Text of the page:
diluting 5 gallon batch to 10?

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Formito

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Hey all,
I was thinking of making a simple cream ale(5.25 gal batch recipe,75% eff):
4# pilsen
4# pale
1# flaked corn
1# corn sugar
.5 oz saaz at 60
.5 oz saaz at 2
and just doubling the bill to make a concentrated wort that I could dilute into 2 5 gallon batches after the fact. I'm using this as a time saver but I figured I could also compare yeast strains this way.

My question is: do I lose anything doing this in a 5.25 gallon boil and watering it down? I don't have a 15 gallon kettle(yet) so I wanted to give this a try.
 

jeffjm

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You might need to adjust your hopping a little to account for lower hop utilization in a denser wort. And obviously, have your dilution water boiled and cooled ahead of time.

I've heard of people diluting a high-gravity batch from time to time, and I don't recall ever hearing of any other problems with it.
 

wilserbrewer

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With only half the total water, your efficiency will likely suffer a lot! Basicly you will not have much if any sparge water to rinse the grain. Not saying it can't be done, but plan on very low efficiency.
 
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Formito

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Well, most of the time my efficiency floats between 67-77% so I was hoping that I could still lock in a reasonable extraction of a concentrate around 1.080 at the low end. Thats what Beersmith is telling me anyway. It shouldn't be too hard since the original recipe gets about 10 pts from table sugar also.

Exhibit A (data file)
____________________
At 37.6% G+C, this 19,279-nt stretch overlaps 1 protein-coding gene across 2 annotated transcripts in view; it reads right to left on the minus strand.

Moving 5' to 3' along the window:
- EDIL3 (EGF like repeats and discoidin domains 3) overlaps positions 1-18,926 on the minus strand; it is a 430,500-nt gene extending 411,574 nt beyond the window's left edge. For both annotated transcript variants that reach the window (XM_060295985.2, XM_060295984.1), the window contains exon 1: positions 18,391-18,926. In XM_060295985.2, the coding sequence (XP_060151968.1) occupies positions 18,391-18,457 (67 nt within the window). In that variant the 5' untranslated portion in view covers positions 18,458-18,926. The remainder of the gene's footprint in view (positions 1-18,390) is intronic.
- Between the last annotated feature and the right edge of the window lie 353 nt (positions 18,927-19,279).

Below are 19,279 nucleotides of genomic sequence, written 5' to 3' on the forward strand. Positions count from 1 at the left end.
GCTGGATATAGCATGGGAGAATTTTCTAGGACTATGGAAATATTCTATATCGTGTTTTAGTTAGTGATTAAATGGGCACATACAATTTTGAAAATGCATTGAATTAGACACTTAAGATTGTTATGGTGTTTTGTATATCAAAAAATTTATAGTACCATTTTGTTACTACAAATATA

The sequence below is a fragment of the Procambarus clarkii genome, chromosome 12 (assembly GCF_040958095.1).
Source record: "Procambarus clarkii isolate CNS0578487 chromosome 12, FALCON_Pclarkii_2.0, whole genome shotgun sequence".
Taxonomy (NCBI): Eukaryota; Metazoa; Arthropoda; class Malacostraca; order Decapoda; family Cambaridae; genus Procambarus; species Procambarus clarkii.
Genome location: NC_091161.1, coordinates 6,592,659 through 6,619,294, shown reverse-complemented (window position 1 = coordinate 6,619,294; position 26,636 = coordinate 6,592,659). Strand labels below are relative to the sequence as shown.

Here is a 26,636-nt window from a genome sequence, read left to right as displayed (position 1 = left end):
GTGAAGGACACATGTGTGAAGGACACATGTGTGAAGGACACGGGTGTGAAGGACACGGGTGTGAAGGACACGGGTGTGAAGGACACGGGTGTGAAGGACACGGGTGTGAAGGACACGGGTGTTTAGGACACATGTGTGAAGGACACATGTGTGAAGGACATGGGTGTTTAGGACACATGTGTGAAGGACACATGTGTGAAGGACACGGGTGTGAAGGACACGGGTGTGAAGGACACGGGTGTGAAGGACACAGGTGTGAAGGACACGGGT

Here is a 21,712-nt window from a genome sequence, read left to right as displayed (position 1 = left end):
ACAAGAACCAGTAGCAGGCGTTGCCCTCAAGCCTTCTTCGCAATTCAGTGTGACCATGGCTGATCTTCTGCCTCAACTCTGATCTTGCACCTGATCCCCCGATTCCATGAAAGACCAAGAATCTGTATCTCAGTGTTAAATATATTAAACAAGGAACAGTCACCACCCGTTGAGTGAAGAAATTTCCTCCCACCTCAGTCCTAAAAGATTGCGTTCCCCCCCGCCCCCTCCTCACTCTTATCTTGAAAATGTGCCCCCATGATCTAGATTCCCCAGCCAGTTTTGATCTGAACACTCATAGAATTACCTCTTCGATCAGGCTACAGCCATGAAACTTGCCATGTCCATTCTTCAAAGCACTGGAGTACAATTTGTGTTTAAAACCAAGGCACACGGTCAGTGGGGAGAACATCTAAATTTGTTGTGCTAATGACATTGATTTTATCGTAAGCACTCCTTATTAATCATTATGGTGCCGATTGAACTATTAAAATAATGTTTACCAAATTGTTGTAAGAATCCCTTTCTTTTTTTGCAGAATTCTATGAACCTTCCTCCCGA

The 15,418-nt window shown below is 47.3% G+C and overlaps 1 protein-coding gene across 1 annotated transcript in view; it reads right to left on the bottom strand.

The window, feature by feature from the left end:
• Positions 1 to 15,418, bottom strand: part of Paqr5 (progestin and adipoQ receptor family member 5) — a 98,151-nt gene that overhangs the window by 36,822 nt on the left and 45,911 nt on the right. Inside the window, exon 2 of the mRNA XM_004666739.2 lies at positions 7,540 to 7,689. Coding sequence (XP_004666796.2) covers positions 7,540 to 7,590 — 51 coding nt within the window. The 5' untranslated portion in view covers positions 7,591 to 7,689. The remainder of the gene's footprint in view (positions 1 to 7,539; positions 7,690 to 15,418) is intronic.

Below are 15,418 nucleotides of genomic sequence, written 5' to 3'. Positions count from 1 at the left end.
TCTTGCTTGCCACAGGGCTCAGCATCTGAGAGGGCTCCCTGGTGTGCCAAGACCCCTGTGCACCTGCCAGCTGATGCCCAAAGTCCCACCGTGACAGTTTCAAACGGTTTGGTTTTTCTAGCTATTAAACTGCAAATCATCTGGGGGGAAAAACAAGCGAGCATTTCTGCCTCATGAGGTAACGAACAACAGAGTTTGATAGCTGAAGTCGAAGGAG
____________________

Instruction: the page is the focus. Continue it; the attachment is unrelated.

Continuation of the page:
BryanJ

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Try a longer boil, it will give you some extra water to sparge with to help with any eff problems that might arise. You should be fine, its a relatively small grain bill. As stated before hop utilization would be the only thing I would look into for this batch.
 
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Formito

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I am planning on doing a 90 minute boil but I was hesitant to go any longer to avoid darkening it too much or producing off flavors. I am also limited by a 30 qt kettle. Am I wrong in thinking that?
 

Daver77

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I thought I heard from a guy who works at budweiser say that that's how they make their beer. Highly concentrated wort then they cut it with water and that's why their beer is so consistent.
 

carp

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Try a longer boil, it will give you some extra water to sparge with to help with any eff problems that might arise. You should be fine, its a relatively small grain bill. As stated before hop utilization would be the only thing I would look into for this batch.
I don't know that it makes sense to boil water away just to add it back. You're not gaining anything in terms of concentration.

Anyway I think his kettle is the limitation - it won't hold 'extra' water.

In any case, he could sparge enough to fill the kettle (allowing necessary space to avoid) boilover, boil for 60 or 90 or whatever. Say this results in 6.5 gallons, he only needs to add 3.5.
 

BeerLogic

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There is one reason to do this: High gravity wort boils at a slightly higher temperature, so you get more Maillard flavors in a diluted concentrated wort boil than you would with a full batch boil. I actually do this intentionally for regular 5 gallon batches to get that extra malty long boil flavor.